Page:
Our guide to the ultimate camping setup starts with the basics packing. Before you can set up camp properly, you need to plan and pack. If you have never been camping before, it is a good idea to set up camp in the backyard to know what it is you need to pack. Packing blindly will leave you missing important things like tarps, tables, and beds. If you think you have everything you need, set up camp in the backyard, and check.
Make A Checklist for The Ultimate Camping Setup
You will need some of these very basic things for a good camp set up:
- Read our Camping 101 guide for beginners
- Tent or Shelter or some kind
- Beds and sleeping bags or blankets
- Tarps to go under the tents or under the awning for a nice porch
- A way to start a fire, firewood, and something to cook with (Pans)
- A stove or some kind, although this is not a MUST if you have a campfire and fuel for that stove.
- Check the regulations of where you are going to ensure you can have a fire
- A place to store food properly (If you are in bear country, something to keep the bear’s out.)
- Tables and chairs are always a nice touch, but not needed
- Things to eat on and with, plates, flatware, and such
- A small tool kit including a small shovel to use to level ground and such
- Portable power banks to power devices or extra batteries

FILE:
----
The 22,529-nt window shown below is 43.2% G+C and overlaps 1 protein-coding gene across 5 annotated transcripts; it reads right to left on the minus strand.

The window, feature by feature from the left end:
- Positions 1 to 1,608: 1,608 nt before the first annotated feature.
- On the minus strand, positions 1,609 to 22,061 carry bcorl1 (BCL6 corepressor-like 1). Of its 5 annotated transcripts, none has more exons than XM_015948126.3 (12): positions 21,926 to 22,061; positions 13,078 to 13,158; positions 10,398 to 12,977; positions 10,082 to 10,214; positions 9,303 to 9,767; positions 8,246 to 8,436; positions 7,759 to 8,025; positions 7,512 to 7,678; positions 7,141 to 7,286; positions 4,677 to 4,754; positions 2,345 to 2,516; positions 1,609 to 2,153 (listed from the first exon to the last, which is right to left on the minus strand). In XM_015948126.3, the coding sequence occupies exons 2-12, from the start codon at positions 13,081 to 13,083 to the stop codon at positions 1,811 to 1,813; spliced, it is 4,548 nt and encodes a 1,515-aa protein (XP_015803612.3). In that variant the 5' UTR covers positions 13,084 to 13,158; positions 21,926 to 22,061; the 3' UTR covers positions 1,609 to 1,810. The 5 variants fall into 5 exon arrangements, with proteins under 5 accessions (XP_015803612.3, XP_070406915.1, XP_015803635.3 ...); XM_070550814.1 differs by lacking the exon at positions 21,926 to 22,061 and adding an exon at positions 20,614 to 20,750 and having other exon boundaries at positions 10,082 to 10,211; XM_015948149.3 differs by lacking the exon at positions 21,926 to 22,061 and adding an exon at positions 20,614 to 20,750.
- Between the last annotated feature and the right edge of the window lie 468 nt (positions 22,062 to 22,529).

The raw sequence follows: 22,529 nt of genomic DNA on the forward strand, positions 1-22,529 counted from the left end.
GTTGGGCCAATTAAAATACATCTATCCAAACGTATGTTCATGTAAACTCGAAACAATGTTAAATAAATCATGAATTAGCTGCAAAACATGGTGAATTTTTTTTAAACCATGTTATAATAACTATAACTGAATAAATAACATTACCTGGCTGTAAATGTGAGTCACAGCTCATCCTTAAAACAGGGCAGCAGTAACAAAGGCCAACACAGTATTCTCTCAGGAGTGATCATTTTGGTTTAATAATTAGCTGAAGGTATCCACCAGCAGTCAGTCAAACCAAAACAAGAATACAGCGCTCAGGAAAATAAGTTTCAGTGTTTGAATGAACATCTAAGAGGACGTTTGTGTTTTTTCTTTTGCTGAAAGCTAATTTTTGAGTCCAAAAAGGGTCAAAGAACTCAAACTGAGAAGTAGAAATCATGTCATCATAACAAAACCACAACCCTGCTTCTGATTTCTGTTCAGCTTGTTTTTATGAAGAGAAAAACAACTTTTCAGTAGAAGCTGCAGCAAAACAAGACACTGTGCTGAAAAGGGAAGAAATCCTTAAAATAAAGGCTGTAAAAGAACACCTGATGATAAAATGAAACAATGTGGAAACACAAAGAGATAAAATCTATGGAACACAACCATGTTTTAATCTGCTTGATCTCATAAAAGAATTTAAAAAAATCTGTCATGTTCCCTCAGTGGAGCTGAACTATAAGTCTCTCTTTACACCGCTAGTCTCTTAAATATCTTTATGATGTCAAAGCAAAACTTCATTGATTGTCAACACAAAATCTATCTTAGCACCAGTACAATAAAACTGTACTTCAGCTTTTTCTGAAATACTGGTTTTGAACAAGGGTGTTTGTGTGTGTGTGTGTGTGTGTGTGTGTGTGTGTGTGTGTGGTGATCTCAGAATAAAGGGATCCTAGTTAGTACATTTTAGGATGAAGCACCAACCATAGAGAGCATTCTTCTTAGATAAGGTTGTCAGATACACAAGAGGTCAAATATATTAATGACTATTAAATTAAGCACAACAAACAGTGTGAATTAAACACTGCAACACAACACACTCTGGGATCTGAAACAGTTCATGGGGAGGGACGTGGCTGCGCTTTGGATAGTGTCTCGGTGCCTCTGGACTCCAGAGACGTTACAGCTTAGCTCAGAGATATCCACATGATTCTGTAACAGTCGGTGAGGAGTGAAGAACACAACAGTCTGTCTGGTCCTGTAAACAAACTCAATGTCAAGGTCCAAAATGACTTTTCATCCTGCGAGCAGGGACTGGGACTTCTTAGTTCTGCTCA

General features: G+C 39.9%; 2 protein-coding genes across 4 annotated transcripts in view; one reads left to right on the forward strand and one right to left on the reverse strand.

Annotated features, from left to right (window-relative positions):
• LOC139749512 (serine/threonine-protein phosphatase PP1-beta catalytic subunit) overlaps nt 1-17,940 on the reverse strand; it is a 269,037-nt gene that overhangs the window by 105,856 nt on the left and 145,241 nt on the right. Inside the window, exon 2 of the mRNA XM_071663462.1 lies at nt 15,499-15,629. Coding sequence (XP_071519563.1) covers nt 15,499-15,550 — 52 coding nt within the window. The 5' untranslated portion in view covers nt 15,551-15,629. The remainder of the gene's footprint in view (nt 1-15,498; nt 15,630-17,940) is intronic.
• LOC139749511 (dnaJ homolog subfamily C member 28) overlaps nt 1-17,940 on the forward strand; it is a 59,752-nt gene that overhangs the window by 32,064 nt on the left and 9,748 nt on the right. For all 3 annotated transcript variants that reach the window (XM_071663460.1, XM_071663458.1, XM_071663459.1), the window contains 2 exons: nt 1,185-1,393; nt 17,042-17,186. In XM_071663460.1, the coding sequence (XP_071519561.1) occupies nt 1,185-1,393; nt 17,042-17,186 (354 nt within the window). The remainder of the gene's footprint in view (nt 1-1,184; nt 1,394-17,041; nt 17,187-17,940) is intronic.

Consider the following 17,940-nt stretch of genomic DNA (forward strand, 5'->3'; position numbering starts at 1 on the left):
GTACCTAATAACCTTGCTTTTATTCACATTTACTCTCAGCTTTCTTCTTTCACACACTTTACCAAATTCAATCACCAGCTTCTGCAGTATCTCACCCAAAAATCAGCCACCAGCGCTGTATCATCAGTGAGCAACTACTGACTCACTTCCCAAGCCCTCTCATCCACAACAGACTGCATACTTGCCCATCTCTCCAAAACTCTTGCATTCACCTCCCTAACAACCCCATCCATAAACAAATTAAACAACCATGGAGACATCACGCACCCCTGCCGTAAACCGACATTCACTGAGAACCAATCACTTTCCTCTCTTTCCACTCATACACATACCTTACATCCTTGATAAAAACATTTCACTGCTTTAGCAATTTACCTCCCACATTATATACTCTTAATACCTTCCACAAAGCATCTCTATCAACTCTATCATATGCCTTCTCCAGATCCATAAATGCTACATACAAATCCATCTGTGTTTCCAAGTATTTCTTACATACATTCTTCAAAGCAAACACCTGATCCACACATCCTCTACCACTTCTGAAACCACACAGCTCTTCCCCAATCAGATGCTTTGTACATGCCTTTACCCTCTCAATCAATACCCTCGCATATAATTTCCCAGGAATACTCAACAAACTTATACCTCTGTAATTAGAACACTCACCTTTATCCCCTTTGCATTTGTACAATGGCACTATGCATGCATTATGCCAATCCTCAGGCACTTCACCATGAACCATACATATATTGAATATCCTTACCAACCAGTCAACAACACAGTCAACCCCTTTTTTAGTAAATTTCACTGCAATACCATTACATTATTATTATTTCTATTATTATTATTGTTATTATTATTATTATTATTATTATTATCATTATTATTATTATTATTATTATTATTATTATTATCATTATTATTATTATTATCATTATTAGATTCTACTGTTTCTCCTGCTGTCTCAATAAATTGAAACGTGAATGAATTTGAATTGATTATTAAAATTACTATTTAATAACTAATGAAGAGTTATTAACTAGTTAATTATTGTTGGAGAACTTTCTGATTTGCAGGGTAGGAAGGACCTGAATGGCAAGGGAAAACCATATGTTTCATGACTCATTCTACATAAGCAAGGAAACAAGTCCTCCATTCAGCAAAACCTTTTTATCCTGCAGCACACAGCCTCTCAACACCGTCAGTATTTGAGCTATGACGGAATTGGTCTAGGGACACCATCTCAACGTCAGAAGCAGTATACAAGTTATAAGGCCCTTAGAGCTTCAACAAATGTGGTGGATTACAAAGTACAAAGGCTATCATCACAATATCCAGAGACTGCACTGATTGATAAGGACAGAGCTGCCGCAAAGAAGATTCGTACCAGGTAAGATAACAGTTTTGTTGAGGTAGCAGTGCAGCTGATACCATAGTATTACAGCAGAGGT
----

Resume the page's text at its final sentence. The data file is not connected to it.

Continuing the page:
Do you have the list? This isn’t a complete list, obviously, you’ll need your personal items such as clothing and toothbrush, but it’s a good list to start. If you are camping in an RV or a tent, both are recommended that you go through a trial run to ensure you don’t forget any major piece.
Many times the campgrounds have small camping stores that you can purchase small items in. These things are things like small propane tanks for small gas grills or toothbrushes. But, if you forget your towel or sleeping bag, this could be hard to come by and if you do, pricey. And, be sure to pack extra! Be sure to download our free official camping checklist.
Camping Set up – The Ultimate Guide
You are all packed and have arrived at your camping site. The first thing to do is set up the shelter, if you are in a tent, this means to find the tarp and put up the tent. Lay down the bedding, if that is bed mats or bed frames, the sleeping bags, and pillows. Get the food in order and in a safe place where you can keep it in sight and animals out.
When putting up the tent keep in mind where the sun is going to rise and where there is shade when it’s hot out. These are simple things that can keep your tent more comfortable in the morning.
If you are in an RV or Camper, you will need to chuck the wheels and get it level. If you are a full hook-up to get the hookups hooked up, the awning out and set up the porch. Ensure that everything is running properly and hooked up.
The Fire Pit